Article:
All across Europe TV producers were ordering more gunge segments to be fitted into mainstream TV shows due to its popularity with viewers. In Germany, on SAT1, Halli galli , Glücksritter (RTL), Glücksspirale , plus the German version of NHP - Gottschalk's Haus-Party, all involved a high dose of gunge. Halli Galli had audience members plucked out of their seats and sent down a messy gunge slide and into a pool. Likewise, Glücksspirale and Glücksritter had contestents plucked out of the audience and gunged in the most spectacular ways.
Towards the end of the nineties, with the demise of Noel's House Party and the dwindling audience figures for other European shows, the gunge segment in many mainstream shows started to fade.
Throughout the 1990s, gunge became a focal feature in many children's TV shows. Teenagers and celebrity guests are often seen competing in quizzes on Live & Kicking, and are gunged if they lose. Popstars Lee Ryan, Ben Adams, Katy Hill, Lesley Waters, Katherine Merry, Heather Suttie and Victoria Hawkins were gunged on this show. Many other shows used gunge throughout - Fun House, Get Your Own Back, Run the Risk and Double Dare.
In 2000 a children's gameshow called Insides Out featured gunge throughout the programming, most notably a tug of war involving intestine like ropes over a pit of gunge and the final game, an inflatable assault course of the digestive system where gunge would drop at unexpected points whilst the contestant was going back and forth to pick up body pieces. Other kids' programmes such as Xchange, Best of Friends and Diggin it also featured gunge or messy activities from time to time. Dick and Dom in the Bungalow and Holly & Stephen's Saturday Showdown (previously Ministry of Mayhem) featured messy segments through out the programmes, but more recently Toonattik featured a gunge quiz. In 2006, S4C introduced a kids Show called Waaa!!! where kids are sat on a chair that moved along rails over tanks of gunge and failing to answer a question correctly resulted in then being dropped into the gunge. In 2007 Scratch and Sniff's Den of Doom launched which from the promo saw kids fall in to a pool of gunge similar to the one used in Get Your Own Back.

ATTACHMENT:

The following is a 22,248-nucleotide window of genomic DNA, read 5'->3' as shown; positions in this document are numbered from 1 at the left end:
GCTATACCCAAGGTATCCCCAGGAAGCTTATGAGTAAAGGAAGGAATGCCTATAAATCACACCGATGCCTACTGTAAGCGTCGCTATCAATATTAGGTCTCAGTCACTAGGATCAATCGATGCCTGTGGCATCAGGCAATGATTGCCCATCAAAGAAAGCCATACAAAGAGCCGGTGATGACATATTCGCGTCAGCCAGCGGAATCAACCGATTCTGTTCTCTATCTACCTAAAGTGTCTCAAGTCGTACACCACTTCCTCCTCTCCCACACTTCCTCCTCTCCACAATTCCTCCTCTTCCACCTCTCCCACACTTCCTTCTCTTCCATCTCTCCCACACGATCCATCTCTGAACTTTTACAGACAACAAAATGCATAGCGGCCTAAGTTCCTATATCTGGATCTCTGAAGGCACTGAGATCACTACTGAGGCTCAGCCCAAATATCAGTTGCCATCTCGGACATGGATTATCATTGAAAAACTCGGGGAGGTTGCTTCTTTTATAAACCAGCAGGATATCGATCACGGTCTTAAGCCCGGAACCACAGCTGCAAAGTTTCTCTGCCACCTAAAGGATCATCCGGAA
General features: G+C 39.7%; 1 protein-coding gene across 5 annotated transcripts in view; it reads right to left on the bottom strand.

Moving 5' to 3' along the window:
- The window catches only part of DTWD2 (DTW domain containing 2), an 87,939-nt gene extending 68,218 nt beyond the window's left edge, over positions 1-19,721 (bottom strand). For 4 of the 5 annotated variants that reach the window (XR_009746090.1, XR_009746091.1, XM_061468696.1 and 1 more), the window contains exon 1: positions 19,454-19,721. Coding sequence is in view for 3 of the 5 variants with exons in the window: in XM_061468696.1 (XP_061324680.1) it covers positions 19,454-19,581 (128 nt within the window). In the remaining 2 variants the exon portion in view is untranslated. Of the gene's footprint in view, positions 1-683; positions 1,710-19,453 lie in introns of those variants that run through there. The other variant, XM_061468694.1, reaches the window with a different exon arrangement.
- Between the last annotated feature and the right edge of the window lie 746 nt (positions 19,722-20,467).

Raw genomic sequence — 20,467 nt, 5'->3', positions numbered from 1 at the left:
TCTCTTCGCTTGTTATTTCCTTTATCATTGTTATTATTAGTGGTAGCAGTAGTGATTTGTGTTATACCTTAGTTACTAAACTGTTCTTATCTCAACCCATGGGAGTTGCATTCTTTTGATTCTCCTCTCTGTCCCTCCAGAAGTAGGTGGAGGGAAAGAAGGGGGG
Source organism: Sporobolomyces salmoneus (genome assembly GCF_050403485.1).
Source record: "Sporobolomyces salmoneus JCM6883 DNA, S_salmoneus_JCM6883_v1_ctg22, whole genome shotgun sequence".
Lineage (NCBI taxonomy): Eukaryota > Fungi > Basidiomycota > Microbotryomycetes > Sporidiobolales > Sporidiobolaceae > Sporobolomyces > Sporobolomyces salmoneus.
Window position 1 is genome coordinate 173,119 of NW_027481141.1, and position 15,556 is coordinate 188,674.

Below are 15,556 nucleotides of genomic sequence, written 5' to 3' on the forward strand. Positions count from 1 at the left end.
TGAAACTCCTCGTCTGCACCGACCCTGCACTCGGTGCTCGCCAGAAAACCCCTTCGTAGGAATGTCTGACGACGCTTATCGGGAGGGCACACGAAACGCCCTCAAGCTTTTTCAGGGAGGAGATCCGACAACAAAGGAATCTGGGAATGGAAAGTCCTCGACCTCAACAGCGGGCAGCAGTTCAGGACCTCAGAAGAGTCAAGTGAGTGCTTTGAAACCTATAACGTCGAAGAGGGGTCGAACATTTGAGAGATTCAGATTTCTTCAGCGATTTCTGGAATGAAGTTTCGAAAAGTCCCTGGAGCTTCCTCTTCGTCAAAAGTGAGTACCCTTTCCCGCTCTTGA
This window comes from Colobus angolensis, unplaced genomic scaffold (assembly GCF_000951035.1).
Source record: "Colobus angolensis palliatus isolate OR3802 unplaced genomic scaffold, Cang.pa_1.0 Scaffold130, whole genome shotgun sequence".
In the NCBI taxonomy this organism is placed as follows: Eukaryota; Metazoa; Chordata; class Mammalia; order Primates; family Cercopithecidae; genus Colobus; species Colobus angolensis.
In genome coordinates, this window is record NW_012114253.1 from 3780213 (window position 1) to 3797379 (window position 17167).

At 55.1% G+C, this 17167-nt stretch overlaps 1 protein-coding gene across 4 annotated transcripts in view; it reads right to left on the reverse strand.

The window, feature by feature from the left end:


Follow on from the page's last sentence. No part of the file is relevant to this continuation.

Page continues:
The most regularly watched show containing a gunging finale is the Saturday Show, the child and the adult, normally Simon Grant, if the grown up lost they got gunged and they were in the same gunge tank the following week and the child took home the prizes, but if they lost they got gunged and they took home with them a "I Got GUNGED On The Saturday Show" Certificate
A gunge tank is the device from which the gunge is dropped overhead onto people.
Usually constructed with plastic transparent walls, the tank is made up as a box shape with three walls, and usually a front door for access. It usually has a chain which is connected to a mechanism which releases the gunge when pulled. There is usually a seat in the tank for the victim to sit on. The gunge tank is commonly used in television programmes, notably the British TV series Noel's House Party & Crackerjack. More recently, Gunge Tanks have been used in children's Saturday morning TV programmes such as Holly & Steven's Saturday Showdown.
Gunge tank and gunge alternatives
A gunge tank does not have to be used, however this gives the gunging an authentic look. Other alternatives can be used such as a bath were someone pours the gunge onto the victim who is sitting in the bath, a shower cubicle - which is similar to the Gunge tank but has no seat or release mechanism so someone will have to pour the gunge over the victim's head standing on a high object or a pool similar to the one used on How Dare You! & Get Your Own Back or a smaller one similar to the one used on Nickelodeon's Slime Time Live. Gunge games or messy games makes use of gunge or alternatives. A gunge dunk is similar to a gunge tank but instead the victim is seated above a pool of gunge and when a target is hit the chair swings back and the victim falls into a vat of gunge, this is however more commonly used with water.
Use as a crowd control device
In 2006, researchers at the Southwest Research Institute in San Antonio, Texas, US, patented a device which releases a stream of slime, making pavement very slippery. It is intended to be used in crowd control.
|This article is licensed under the GNU Free Documentation License. It uses material from the Wikipedia article "Gunge". A list of authors is available in Wikipedia.